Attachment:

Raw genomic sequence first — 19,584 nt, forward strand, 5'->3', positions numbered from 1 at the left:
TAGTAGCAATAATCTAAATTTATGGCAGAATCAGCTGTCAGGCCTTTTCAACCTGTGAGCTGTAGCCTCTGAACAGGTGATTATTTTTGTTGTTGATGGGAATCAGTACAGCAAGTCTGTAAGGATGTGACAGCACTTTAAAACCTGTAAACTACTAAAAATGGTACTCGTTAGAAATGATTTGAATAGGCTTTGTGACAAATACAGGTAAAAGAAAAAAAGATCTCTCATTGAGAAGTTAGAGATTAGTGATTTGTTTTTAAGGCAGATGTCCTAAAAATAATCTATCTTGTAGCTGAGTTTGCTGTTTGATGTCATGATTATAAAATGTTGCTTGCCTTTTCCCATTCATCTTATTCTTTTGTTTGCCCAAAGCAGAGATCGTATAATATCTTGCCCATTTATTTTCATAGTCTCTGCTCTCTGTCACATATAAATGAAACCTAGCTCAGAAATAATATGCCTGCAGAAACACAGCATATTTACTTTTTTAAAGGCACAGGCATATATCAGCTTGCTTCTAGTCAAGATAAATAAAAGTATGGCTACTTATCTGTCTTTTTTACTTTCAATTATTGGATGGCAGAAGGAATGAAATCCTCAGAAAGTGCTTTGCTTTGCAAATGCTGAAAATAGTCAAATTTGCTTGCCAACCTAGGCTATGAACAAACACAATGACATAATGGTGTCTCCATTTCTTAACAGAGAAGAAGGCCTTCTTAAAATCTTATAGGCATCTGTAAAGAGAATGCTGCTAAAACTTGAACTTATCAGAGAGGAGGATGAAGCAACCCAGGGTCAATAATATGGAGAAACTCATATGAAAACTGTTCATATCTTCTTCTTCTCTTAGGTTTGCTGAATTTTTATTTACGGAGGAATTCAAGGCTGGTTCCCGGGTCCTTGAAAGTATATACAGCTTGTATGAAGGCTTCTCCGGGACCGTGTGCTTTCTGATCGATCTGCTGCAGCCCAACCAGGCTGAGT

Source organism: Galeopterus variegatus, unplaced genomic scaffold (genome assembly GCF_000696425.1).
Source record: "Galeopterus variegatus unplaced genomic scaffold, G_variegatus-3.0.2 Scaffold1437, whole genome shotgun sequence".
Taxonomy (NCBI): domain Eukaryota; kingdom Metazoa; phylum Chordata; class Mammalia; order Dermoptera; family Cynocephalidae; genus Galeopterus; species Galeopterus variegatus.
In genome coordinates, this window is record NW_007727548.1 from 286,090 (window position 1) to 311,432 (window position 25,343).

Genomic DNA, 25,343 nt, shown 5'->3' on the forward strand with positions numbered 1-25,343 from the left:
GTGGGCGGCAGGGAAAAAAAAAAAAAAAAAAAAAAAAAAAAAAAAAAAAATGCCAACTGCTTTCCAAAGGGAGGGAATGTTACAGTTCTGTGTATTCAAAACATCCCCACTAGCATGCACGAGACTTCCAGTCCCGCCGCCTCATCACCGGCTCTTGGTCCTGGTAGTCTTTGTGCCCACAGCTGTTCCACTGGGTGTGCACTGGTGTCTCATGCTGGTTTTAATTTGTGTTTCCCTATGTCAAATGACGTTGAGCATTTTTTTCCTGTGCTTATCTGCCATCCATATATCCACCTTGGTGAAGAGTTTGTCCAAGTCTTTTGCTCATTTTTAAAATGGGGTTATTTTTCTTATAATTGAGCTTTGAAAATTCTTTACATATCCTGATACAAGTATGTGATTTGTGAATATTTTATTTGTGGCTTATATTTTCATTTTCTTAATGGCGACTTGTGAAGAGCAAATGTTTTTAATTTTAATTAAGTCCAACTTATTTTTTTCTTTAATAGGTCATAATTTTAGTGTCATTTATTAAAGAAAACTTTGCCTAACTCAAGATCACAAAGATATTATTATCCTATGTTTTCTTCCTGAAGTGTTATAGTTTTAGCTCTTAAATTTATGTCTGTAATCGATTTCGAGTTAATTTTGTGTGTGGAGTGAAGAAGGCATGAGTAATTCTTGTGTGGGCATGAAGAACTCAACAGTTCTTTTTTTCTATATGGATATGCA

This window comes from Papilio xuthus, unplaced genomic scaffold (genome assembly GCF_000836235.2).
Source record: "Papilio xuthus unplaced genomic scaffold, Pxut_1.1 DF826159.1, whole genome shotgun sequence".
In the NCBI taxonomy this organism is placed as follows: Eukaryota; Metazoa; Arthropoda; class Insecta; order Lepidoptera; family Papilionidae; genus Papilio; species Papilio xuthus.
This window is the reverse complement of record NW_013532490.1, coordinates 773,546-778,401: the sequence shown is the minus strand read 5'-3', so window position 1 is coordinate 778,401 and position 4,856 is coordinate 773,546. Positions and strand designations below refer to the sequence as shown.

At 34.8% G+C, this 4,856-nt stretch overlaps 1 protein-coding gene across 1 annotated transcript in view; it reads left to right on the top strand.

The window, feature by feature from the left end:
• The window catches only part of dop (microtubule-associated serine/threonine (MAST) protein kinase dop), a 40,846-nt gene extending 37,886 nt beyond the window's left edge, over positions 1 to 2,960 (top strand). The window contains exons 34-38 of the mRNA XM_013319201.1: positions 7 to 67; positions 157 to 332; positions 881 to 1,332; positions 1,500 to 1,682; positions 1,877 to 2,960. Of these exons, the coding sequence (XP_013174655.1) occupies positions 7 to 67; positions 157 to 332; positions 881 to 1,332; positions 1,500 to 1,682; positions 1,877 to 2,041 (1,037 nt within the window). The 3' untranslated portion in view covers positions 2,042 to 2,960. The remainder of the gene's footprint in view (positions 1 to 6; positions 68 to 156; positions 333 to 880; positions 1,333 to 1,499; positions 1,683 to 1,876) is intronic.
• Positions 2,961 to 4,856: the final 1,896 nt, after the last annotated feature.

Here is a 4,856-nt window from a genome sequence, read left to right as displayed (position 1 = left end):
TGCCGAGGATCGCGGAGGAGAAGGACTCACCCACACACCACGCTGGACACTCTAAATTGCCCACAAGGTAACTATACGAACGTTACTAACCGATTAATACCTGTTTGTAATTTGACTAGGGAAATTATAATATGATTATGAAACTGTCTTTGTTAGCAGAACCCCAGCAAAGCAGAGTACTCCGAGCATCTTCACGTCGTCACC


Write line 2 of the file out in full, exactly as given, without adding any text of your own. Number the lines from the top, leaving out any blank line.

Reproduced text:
TAGTAGCAATAATCTAAATTTATGGCAGAATCAGCTGTCAGGCCTTTTCAACCTGTGAGCTGTAGCCTCTGAACAGGTGATTATTTTTGTTGTTGATGGGAATCAGTACAGCAAGTCTGTAAGGATGTGACAGCACTTTAAAACCTGTAAACTACTAAAAATGGTACTCGTTAGAAATGATTTGAATAGGCTTTGTGACAAATACAGGTAAAAGAAAAAAAGATCTCTCATTGAGAAGTTAGAGATTAGTGATTTGTTTTTAAGGCAGATGTCCTAAAAATAATCTATCTTGTAGCTGAGTTTGCTGTTTGATGTCATGATTATAAAATGTTGCTTGCCTTTTCCCATTCATCTTATTCTTTTGTTTGCCCAAAGCAGAGATCGTATAATATCTTGCCCATTTATTTTCATAGTCTCTGCTCTCTGTCACATATAAATGAAACCTAGCTCAGAAATAATATGCCTGCAGAAACACAGCATATTTACTTTTTTAAAGGCACAGGCATATATCAGCTTGCTTCTAGTCAAGATAAATAAAAGTATGGCTACTTATCTGTCTTTTTTACTTTCAATTATTGGATGGCAGAAGGAATGAAATCCTCAGAAAGTGCTTTGCTTTGCAAATGCTGAAAATAGTCAAATTTGCTTGCCAACCTAGGCTATGAACAAACACAATGACATAATGGTGTCTCCATTTCTTAACAGAGAAGAAGGCCTTCTTAAAATCTTATAGGCATCTGTAAAGAGAATGCTGCTAAAACTTGAACTTATCAGAGAGGAGGATGAAGCAACCCAGGGTCAATAATATGGAGAAACTCATATGAAAACTGTTCATATCTTCTTCTTCTCTTAGGTTTGCTGAATTTTTATTTACGGAGGAATTCAAGGCTGGTTCCCGGGTCCTTGAAAGTATATACAGCTTGTATGAAGGCTTCTCCGGGACCGTGTGCTTTCTGATCGATCTGCTGCAGCCCAACCAGGCTGAGT